Kings College London is under pressure to strip an honour given to the Sultan of Brunei – due to his country’s rules on stoning to death people who are gay.
In April, Hassanal Bolkiah gave approval to Brunei’s revised penal code, which urges death by stoning for same-sex sexual activity.
The Sultan, whose family has governed Brunei for 600 years and whose fortune is estimated at $13 billion (£7.75 billion), received an honorary knighthood from the Queen in 1992 and has been awarded a string of honours by British universities.
The Times reports King’s College London awarded the Sultan an honorary law doctorate in 2011 and the following year renewed a contract with the Brunei health ministry to train dentists and doctors.
Last year the college’s Centre for Defence Studies won a contract to train executives in the Sultan’s ministry of defence, which includes sending academic staff to Brunei.
The King’s College London students’ union called yesterday for the doctorate to be withdrawn.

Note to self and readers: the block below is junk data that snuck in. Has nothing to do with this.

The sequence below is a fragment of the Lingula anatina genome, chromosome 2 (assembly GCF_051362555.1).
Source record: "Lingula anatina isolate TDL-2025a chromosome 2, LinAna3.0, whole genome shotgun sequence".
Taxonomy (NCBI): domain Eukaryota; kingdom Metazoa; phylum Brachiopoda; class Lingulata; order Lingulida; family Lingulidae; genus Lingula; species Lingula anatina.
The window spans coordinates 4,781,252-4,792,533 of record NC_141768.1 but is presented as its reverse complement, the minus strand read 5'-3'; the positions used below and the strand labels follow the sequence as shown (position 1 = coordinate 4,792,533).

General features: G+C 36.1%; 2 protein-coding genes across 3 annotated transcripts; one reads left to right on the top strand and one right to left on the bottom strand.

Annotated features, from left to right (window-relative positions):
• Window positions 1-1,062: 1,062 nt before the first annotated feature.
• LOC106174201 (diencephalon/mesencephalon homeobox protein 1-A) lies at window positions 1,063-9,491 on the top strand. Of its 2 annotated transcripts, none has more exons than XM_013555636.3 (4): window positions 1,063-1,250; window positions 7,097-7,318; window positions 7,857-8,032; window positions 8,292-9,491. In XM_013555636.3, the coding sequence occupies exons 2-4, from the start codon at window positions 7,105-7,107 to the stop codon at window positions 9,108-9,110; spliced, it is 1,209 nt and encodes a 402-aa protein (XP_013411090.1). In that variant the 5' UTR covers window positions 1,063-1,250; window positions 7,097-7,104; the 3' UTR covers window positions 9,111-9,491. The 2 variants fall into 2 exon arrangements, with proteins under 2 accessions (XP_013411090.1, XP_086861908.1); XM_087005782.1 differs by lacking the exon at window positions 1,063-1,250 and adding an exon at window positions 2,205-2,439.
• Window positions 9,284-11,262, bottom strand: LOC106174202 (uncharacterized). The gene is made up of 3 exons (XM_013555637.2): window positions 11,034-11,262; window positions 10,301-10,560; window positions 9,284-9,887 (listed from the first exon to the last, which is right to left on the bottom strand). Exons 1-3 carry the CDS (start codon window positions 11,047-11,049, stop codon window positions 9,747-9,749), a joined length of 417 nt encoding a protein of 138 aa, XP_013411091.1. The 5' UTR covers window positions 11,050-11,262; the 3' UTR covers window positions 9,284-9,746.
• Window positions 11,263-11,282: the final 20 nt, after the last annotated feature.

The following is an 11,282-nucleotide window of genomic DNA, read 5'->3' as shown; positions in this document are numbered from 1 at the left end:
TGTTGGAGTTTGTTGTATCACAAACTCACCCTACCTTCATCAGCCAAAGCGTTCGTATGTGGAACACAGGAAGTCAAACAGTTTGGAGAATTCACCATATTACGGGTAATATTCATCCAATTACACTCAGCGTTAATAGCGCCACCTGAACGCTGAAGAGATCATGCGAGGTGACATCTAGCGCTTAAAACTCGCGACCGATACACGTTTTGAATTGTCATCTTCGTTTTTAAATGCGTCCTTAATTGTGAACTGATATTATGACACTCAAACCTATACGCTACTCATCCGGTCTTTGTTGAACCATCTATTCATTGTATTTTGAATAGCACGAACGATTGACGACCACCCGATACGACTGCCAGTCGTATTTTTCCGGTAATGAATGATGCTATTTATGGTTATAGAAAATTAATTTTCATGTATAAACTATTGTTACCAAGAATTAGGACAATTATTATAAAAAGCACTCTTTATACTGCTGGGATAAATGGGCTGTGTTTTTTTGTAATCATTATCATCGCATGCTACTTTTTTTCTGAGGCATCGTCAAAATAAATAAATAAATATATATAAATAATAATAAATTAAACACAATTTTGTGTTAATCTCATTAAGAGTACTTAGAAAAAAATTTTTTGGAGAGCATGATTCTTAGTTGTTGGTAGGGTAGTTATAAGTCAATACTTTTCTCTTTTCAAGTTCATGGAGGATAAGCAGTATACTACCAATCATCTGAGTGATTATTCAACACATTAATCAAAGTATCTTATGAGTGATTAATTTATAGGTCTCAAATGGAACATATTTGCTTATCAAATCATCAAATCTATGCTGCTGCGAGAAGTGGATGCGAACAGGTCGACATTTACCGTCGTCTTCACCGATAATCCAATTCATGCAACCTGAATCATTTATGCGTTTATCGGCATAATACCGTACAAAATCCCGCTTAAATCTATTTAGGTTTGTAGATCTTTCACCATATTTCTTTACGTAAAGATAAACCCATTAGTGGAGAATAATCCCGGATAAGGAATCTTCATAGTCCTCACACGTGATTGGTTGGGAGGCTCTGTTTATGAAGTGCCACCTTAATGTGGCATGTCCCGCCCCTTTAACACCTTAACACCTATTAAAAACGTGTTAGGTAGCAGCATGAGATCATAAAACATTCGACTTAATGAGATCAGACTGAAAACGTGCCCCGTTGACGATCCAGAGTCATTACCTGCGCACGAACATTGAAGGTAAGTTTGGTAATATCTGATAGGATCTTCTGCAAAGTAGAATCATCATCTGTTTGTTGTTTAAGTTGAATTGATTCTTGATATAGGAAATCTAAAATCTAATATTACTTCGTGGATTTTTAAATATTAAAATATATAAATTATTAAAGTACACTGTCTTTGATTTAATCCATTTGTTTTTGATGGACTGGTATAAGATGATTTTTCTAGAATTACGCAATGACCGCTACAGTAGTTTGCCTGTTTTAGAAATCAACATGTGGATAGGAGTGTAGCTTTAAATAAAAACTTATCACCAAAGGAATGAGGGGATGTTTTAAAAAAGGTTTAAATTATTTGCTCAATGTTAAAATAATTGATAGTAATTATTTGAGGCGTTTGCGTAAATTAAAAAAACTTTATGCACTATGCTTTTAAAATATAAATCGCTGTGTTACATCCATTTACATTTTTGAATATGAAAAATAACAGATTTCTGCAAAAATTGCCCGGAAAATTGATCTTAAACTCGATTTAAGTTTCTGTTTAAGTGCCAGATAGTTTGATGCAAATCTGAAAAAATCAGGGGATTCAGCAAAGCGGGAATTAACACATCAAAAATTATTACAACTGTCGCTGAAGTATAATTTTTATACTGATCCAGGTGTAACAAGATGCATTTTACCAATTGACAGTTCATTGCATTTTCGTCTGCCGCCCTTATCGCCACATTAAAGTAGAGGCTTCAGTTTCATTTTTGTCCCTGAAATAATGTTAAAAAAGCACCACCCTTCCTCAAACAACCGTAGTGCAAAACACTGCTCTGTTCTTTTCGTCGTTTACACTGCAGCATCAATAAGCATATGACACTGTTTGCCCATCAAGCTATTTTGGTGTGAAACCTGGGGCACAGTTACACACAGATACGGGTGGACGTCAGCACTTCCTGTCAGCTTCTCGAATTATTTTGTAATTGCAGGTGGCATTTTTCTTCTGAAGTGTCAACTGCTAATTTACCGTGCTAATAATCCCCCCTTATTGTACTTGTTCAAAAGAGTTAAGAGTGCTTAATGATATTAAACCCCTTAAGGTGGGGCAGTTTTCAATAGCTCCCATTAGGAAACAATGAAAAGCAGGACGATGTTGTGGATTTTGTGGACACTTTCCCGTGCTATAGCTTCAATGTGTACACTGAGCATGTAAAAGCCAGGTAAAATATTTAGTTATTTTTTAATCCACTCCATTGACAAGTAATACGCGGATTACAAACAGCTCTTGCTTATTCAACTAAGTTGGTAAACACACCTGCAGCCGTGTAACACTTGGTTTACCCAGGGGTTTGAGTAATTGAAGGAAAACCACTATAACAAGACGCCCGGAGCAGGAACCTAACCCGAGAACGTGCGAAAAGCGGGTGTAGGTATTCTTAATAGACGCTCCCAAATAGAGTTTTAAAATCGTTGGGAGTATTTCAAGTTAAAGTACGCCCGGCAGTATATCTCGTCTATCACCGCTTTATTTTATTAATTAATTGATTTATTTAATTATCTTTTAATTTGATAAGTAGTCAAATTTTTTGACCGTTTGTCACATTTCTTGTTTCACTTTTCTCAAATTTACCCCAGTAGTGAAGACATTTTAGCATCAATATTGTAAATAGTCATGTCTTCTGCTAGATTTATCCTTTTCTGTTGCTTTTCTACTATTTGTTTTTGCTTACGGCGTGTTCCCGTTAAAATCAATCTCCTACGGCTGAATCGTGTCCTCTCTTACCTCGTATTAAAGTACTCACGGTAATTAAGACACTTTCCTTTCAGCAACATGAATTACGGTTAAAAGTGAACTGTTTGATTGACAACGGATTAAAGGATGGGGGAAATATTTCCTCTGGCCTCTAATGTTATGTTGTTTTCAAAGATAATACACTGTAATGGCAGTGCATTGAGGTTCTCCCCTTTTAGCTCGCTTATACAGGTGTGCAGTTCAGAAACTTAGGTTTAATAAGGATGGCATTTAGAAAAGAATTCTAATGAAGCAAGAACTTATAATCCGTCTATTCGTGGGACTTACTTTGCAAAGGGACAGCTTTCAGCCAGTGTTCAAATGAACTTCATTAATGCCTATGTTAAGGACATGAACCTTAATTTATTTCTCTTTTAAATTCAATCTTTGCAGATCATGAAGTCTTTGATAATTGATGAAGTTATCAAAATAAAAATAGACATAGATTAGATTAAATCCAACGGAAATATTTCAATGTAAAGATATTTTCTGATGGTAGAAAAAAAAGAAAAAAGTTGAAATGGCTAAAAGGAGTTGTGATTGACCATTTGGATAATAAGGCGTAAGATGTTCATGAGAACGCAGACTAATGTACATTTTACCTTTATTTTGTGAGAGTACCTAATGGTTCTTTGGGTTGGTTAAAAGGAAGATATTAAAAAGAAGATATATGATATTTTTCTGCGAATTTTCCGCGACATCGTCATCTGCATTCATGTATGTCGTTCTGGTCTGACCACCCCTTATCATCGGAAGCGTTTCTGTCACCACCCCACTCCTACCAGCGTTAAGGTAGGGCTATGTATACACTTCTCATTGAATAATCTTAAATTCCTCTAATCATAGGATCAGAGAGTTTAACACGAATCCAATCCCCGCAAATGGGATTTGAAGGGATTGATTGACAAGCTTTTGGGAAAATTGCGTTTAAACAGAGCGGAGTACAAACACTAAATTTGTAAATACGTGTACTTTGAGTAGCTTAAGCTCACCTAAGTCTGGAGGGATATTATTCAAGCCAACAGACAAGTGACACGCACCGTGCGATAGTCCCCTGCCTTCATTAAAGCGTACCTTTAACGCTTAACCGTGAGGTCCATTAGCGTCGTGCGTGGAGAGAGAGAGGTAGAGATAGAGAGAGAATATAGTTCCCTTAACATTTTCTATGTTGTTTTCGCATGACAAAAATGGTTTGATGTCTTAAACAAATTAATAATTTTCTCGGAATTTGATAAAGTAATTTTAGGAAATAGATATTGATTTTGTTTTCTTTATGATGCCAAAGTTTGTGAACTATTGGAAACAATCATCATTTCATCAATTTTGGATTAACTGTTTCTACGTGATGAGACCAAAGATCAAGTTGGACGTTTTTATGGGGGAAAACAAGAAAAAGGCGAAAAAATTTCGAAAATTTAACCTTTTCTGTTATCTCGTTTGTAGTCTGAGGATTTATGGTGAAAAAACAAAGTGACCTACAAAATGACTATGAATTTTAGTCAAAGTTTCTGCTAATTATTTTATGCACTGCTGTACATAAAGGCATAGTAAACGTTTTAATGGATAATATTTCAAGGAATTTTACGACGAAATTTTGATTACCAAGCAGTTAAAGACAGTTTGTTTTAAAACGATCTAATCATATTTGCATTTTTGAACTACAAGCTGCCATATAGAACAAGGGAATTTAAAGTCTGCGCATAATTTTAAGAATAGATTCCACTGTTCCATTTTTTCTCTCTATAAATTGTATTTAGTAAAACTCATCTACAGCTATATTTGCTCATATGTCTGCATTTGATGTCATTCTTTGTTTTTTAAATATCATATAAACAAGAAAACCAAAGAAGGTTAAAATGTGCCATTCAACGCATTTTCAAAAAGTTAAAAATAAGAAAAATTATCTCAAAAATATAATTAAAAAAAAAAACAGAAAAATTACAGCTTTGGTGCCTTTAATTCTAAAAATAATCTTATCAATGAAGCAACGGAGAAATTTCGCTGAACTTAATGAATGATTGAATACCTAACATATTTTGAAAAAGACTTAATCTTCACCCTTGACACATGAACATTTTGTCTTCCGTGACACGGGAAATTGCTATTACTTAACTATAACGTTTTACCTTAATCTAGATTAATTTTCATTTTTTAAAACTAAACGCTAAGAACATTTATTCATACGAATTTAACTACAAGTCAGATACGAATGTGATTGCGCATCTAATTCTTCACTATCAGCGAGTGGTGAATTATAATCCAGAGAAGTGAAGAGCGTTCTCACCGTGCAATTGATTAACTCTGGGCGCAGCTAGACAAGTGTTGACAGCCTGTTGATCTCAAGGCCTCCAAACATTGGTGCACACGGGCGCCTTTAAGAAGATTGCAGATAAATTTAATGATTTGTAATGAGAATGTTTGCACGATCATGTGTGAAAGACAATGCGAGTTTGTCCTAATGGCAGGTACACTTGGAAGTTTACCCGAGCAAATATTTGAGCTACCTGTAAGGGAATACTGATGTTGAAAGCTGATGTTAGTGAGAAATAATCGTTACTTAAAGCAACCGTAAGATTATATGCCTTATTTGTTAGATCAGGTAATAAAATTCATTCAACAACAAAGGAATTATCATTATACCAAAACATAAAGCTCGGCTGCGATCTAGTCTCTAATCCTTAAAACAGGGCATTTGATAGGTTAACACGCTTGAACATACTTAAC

Anthony Shaw, the union spokesman, said: “We are ashamed to know that we count someone who regards the rights of their fellow man so low as a fellow student at our university.”
A spokeswoman for King’s College said that it would “continue to monitor Foreign Office advice” on its dealings with Brunei.
Meanwhile, Benjamin Cohen, the founder and publisher of PinkNews, is due to address students at this year’s college graduation on equality and LGBT rights on Friday. It is expected that he will question the college’s links to Brunei in light of the anti-gay controversy.
The Sultan owns several luxurious international hotels under The Dorchester Collection brand.
A string of celebrities, including Ellen Degeneres, Stephen Fry, Virgin tycoon Sir Richard Branson and Sharon Osbourne in April began a boycott campaign against The Dorchester Collection, famous for its Beverly Hills venue.
Beverly Hills council asked the Sultan to sell his Beverly Hills hotel because of his support for the draconian penal code.